Capturing control-key sequences

This is a discussion on Capturing control-key sequences within the C++ Programming forums, part of the General Programming Boards category; In a Linux system, how would you go about capturing Control-C (or any other control sequence)? Is it possible with ...

  1. #1
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    Capturing control-key sequences

    In a Linux system, how would you go about capturing Control-C (or any other control sequence)? Is it possible with C++ or would I need to make C function calls?

    I found something like this for Win32, but I couldn't find anything for Linux. I'm assuming it's going to be a headache, but I'd like to see how much of a headache it will be. And no ncurses, please.

  2. #2
    and the hat of wrongness Salem's Avatar
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    Remove windows.h, replace the call to Sleep() with a call to sleep(), and remove the final system("pause") and you should be there.
    If you dance barefoot on the broken glass of undefined behaviour, you've got to expect the occasional cut.
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    Thanks, worked like a charm.

    One thing though, I compiled it in debug mode with g++, and when I went through the thing with gdb, it would not step into
    Code:
      signal( SIGINT, ctrlc_handler );
    Also, my loop was set up like this:
    Code:
      while(!ctrlc_pressed){
        std::cout << ">>> ";
        std::getline(std::cin, str_dump);
        std::cout << str_dump << std::endl;
      }
    And obviously, when I try to check what happens when I press "^C", it ends up triggering the SIGINT for gdb and not my program. So is there a way to get inside what's happening? Or do I just have to read "signal.h"?

  4. #4
    Cat without Hat CornedBee's Avatar
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    Quote Originally Posted by MSDN, via Salem
    This can cause a single-thread application such as UNIX
    God, I love MSDN.


    Anyway. You can't step into the signal() call because it's a system function, and there's no source for it. But it doesn't immediately call the signal handler anyway, so what do you want to step inside for?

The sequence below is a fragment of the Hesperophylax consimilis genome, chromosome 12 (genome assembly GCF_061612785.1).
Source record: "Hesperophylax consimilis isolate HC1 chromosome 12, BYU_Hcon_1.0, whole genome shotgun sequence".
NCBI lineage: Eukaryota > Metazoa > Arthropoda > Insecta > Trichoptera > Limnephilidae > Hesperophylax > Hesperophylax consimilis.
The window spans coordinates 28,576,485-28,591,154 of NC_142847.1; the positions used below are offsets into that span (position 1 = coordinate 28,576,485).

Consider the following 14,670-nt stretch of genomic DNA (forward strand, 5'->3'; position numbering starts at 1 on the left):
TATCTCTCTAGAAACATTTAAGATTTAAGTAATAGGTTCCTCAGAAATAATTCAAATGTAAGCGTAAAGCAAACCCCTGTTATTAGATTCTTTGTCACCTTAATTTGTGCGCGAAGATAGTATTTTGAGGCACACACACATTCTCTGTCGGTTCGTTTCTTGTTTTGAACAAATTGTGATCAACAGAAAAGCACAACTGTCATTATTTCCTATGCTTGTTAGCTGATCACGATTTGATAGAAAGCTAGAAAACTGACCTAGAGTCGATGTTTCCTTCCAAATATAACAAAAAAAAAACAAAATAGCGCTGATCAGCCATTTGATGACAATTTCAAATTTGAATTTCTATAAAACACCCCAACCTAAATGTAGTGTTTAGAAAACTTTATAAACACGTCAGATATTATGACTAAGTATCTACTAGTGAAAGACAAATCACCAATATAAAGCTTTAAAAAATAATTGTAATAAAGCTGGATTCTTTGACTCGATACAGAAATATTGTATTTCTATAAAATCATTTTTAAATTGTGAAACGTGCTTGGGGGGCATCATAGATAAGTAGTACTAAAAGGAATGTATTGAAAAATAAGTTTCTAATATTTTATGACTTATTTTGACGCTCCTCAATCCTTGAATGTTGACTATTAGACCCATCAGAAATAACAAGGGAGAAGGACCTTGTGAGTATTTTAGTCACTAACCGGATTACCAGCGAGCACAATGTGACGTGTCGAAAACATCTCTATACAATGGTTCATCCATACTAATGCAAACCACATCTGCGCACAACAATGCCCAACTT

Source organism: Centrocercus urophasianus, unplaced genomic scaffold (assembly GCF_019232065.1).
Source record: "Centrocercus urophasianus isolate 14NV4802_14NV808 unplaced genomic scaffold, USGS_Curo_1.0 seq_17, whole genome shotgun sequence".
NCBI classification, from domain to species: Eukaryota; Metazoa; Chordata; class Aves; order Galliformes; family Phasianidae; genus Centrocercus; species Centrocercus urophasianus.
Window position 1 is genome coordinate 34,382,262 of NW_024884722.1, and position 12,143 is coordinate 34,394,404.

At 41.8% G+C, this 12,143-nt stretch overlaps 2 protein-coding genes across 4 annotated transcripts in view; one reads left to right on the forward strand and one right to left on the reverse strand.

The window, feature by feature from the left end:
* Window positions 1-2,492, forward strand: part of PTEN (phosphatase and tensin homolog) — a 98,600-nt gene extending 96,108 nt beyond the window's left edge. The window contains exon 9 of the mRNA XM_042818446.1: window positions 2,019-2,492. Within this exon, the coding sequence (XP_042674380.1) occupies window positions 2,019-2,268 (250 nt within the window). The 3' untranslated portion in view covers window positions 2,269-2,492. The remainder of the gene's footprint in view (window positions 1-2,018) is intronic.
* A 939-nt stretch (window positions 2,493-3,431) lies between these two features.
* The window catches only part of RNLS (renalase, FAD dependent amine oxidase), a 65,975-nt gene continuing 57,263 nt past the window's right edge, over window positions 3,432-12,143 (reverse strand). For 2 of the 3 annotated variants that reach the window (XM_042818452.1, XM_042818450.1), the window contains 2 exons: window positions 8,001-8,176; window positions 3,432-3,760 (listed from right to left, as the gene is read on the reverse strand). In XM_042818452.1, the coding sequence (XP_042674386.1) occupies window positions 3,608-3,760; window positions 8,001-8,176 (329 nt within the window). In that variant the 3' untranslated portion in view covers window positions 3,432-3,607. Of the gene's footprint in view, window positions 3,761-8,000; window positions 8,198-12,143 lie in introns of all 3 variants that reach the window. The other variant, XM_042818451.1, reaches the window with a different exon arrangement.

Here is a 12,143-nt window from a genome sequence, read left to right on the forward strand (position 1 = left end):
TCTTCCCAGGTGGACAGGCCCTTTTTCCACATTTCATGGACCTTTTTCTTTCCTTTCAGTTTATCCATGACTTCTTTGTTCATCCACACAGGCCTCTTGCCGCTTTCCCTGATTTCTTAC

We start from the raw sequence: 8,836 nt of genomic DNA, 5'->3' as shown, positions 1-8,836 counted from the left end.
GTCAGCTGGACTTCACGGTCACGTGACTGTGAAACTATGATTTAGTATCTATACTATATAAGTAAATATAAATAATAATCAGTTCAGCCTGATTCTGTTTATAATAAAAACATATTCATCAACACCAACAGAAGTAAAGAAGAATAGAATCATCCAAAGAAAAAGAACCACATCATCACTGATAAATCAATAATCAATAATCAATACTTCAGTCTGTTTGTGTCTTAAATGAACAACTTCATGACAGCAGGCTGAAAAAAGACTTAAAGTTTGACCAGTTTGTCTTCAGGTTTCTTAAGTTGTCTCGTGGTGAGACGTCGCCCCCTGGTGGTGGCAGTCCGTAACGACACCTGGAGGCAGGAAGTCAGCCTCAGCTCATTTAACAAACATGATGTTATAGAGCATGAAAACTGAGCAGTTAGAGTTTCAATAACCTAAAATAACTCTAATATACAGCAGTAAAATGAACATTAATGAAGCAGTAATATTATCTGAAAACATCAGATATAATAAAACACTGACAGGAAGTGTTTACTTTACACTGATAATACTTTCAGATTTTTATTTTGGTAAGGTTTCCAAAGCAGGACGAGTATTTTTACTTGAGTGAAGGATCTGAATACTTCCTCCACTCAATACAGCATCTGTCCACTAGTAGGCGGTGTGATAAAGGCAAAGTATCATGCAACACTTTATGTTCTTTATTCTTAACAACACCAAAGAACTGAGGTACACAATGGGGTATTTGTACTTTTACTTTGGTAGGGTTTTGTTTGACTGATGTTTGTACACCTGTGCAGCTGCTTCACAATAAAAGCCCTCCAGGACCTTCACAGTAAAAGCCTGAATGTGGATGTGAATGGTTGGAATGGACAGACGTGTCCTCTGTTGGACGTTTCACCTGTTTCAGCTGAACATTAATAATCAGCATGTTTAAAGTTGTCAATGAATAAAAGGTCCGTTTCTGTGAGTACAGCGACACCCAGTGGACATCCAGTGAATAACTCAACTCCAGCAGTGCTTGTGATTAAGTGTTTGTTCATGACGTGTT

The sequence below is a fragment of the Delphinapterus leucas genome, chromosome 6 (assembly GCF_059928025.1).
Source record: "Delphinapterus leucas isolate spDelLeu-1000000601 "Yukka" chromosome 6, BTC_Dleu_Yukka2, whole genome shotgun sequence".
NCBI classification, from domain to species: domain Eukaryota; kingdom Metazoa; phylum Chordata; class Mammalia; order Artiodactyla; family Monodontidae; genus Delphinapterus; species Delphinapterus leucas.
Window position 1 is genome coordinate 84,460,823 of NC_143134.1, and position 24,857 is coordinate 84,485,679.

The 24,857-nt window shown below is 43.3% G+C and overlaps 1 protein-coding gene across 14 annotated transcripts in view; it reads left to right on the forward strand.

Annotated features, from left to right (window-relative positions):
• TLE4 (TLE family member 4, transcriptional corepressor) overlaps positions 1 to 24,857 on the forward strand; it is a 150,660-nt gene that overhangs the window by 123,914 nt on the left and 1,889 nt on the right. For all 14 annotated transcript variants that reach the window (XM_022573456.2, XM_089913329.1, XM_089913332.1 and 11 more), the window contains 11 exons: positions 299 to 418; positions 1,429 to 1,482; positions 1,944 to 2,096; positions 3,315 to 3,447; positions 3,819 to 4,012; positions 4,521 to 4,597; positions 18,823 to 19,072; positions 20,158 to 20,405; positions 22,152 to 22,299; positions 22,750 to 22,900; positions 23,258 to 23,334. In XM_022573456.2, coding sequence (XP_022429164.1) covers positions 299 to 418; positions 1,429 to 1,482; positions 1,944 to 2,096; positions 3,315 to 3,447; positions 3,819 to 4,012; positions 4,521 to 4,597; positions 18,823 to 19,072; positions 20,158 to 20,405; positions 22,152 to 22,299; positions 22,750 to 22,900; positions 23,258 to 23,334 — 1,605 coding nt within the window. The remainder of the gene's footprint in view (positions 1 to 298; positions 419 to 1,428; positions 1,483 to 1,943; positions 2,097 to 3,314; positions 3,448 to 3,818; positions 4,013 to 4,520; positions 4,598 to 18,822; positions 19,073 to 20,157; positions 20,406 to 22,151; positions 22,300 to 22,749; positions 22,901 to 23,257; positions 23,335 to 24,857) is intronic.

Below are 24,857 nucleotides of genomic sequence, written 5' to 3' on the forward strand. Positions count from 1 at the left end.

To send a signal to the process instead of GDB, set a breakpoint, and when you're in GDB you can use one of its commands to send arbitrary signals to the debugged process. Look in the help for the exact command.
    Last edited by CornedBee; 10-15-2007 at 04:51 PM.
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    Thanks. Anyway, the wikipedia entry on signal.h helped.

  6. #6
    Frequently Quite Prolix dwks's Avatar
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    And obviously, when I try to check what happens when I press "^C", it ends up triggering the SIGINT for gdb and not my program. So is there a way to get inside what's happening? Or do I just have to read "signal.h"?
    You can send a signal to your program with the GDB command signal. ^C is where I press CTRL-C.
    Code:
    $ cat ctrlc.c
    #include <stdio.h>
    #include <signal.h>
    
    static int quit = 0;
    
    void ctrlc(int sig);
    
    int main(void) {
        signal(SIGINT, ctrlc);
    
        while(!quit) {}
    
        puts("Exiting gracefully");
        return 0;
    }
    
    void ctrlc(int sig) {
        puts("Caught SIGINT");
        quit = 1;
    }
    $ gcc -g ctrlc.c -o ctrlc
    $ ./ctrlc 
    asdf
    Caught SIGINT
    Exiting gracefully
    $ gdb ./ctrlc 
    ...
    (gdb) run
    Starting program: /home/dwk/c/ctrlc 
    ^C
    Program received signal SIGINT, Interrupt.
    main () at ctrlc.c:11
    11          while(!quit) {}
    (gdb) signal SIGINT
    Continuing with signal SIGINT.
    Caught SIGINT
    Exiting gracefully
    
    Program exited normally.
    (gdb) q
    $
    dwk

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